reactions to such a stressful time are highly individual,
but when it comes to diet and health, the consequences of
stress is often uncontrolled eating or poor eating habits,
which of course leads to weight gain, and can lead to a
cycle of depression and poor health. This is true whether
the source of stress is from a major life changing event, or
is the result of a build-up of personal events. For those of
you who tend to react to stress by eating more, it's very
good to focus on some positive reactions that won't
lead to a cycle of unwanted weight gain.
If you're going through a tough time, whether it's your
job, personal relationships, or the state of the world, if
your reaction is to use food for comfort, it's time to get a
diet plan that helps you get some control back into your life. If
life is hectic, chances are you don't take much time to plan
regular meals, you miss getting a good amount of sleep, and
your energy level is low. All of this makes it very easy to
just eat whatever is available and quick - poor food
choices, high calorie snacks, fast food! While you may not
have much control over the events that cause you stress, you
have a lot of control over your reactions to them, including
how much, and what you choose to eat.
times like these, it's really important to build some
structure into your eating habits. Some strategies that
limit your choices of food and your opportunity to eat can
really help when you don't have the time or mindset to
think. Here's a few rules to help you keep it simple:
1. Try not
to skip meals - eat at least three meals a day, with a
few simple snacks. Although it may seem like a good idea to
eat less often to lose weight, skipping meals too often and
eating too little food actually stresses your body and mind
more and reduces your energy when you need it most. Eating
regular meals can help reduce the temptation to snack on
junk foods, and to eat too much at one sitting.
2. Try to
eat at the same time each day
Develop a routine
where you don't have to make too many extra decisions. Space
your meals and snacks out about every three or four hours.
If you haven't overeaten at the last meal, you will likely
be hungry within about four hours. Eat smaller meals and
snacks more often.
eating from other things.
If you have a hectic
schedule or stress makes you feel hurried, you will be
tempted to eat while doing other things like driving,
working, walking, etc. This can lead to overeating simply
because you don't realize how much you've eaten because of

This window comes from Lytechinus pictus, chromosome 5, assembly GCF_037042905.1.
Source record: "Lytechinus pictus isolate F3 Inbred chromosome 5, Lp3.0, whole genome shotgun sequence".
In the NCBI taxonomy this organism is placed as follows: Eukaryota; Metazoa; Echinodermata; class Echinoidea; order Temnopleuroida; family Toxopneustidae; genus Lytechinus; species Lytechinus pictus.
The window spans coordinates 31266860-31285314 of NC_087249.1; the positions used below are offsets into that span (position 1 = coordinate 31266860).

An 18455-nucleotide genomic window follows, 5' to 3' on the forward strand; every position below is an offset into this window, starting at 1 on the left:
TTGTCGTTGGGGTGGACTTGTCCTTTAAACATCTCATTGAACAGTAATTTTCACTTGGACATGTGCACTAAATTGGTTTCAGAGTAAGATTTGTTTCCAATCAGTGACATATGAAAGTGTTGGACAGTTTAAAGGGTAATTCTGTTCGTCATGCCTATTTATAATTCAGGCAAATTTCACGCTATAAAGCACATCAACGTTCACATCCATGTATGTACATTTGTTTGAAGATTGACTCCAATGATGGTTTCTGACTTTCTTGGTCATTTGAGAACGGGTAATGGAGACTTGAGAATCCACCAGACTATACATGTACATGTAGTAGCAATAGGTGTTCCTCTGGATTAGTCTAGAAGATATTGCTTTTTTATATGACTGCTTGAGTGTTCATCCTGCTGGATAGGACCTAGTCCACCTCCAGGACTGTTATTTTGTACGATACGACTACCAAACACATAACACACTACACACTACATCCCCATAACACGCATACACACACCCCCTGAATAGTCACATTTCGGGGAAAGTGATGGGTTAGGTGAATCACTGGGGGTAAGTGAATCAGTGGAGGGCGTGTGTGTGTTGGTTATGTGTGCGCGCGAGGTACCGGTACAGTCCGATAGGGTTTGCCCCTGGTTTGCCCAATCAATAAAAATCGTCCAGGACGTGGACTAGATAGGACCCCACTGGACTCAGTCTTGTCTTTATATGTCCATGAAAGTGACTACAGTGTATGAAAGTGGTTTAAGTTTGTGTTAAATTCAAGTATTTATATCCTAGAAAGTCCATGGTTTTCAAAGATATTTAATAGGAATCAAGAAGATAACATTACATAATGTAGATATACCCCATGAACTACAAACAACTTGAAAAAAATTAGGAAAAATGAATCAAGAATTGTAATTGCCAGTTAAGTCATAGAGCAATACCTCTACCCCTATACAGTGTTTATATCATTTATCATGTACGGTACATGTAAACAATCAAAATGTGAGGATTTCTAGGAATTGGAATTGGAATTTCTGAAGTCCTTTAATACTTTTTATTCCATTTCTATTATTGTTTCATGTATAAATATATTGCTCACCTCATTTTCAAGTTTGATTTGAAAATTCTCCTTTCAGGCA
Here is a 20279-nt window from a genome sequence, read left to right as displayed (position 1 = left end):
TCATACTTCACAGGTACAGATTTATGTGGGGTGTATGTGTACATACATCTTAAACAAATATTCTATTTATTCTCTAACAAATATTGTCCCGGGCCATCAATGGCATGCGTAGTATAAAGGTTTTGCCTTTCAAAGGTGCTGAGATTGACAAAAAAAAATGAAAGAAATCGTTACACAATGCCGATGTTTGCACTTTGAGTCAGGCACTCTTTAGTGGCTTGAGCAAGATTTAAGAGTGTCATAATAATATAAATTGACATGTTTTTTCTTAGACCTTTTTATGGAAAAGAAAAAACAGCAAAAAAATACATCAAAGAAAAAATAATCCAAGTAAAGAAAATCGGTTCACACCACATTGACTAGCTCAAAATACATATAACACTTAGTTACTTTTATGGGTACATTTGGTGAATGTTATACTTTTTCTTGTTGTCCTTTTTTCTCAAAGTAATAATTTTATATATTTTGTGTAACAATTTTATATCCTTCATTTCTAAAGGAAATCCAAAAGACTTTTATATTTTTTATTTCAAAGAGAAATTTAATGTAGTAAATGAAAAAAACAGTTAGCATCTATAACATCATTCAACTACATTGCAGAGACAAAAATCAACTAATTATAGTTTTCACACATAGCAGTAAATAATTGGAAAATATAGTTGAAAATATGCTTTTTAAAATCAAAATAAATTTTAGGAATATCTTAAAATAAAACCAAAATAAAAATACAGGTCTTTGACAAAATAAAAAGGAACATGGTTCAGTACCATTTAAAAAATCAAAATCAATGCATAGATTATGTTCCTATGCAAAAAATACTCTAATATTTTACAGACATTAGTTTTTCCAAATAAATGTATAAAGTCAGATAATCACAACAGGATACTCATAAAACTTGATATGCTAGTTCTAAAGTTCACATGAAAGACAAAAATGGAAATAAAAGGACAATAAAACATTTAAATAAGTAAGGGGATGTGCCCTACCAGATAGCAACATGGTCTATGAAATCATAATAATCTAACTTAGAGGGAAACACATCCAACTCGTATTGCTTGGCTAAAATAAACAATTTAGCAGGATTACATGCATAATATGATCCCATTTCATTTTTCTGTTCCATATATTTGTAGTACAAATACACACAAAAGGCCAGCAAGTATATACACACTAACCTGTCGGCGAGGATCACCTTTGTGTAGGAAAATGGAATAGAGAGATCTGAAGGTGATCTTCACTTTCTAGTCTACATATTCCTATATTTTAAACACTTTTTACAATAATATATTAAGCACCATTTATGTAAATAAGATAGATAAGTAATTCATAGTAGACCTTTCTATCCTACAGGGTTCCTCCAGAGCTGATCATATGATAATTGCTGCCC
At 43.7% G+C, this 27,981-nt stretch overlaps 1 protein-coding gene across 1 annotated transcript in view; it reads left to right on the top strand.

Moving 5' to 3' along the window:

the distractions. While this is always a very important
habit that leads to healthy body weight, it is even more
important if you are under a lot of stress. Hectic meals can
lead to poor digestion, poor food choices, and feeling bad -
which means more stress! "I don't have time to eat" is not
an excuse - you have to make time to eat right or you won't
have the energy to do whatever else is important to you!
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stressful time may be a good time to eat in a very
structured way - so buy healthy convenient meals. Read the labels and follow the
guidelines and rules for making the best choices when it
comes to packaged foods. Some of these choices are really
quite healthy, and they have the added benefit of being a
very controlled amount of food, reducing the chance that
5. Take a
While I am not a huge fan of
supplemental foods and prefer that people get good nutrition
through good foods, taking a
multivitamin with adequate levels of Vitamins B and C,
calcium, and zinc is not a bad idea, especially during
stressful times, and especially if you're trying to reduce
your calorie intake to lose weight.
Exercise & Dieting
I can't say enough about the positive effects of making sure
that some physical activity is part of your daily routine.
This is especially true if you feel particularly "stressed
out". The short term effects of exercise actually increase
the body's stress level - increased heart rate, increased
need for fuel, stress on muscles and joints, increased blood
pressure. But the opposite is true in the long term. People
who exercise regularly typically have lower resting heart
rates, better blood pressure, and a higher degree of fitness
that helps their body cope with stressful events. "I don't
have time for exercise" is no excuse.
have pain during exercise, you may be overdoing it. Check
with your doctor if these things happen, you may need to
adjust your routine.
If you're not
exercising now, build in just a few minutes every couple
hours to get up, take a short walk, stretch, climb a few
stairs, or do some simple calisthenics. Even a small amount
of activity can help.
Build up to
longer chunks of time and vary your activities, doing things
that you enjoy.
When you have
time off, try to plan some active events - hiking, skating,
walking on the beach, tennis, golf - whatever you
enjoy that will increase your body's movement.
And of course,
when you exercise, you're burning off that stress and
reducing the stress hormones that build up when things get
tense. Get rid of it!
A word about
overdoing it -
I have heard from a lot of people who
have included a lot of exercise into their daily routine in
an effort to lose weight. Combined with reducing calories,
there is that point where exercise and cutting down on food
is counterproductive to health goals and can lead to more
stress. If you're often very tired, have trouble sleeping,
are losing weight very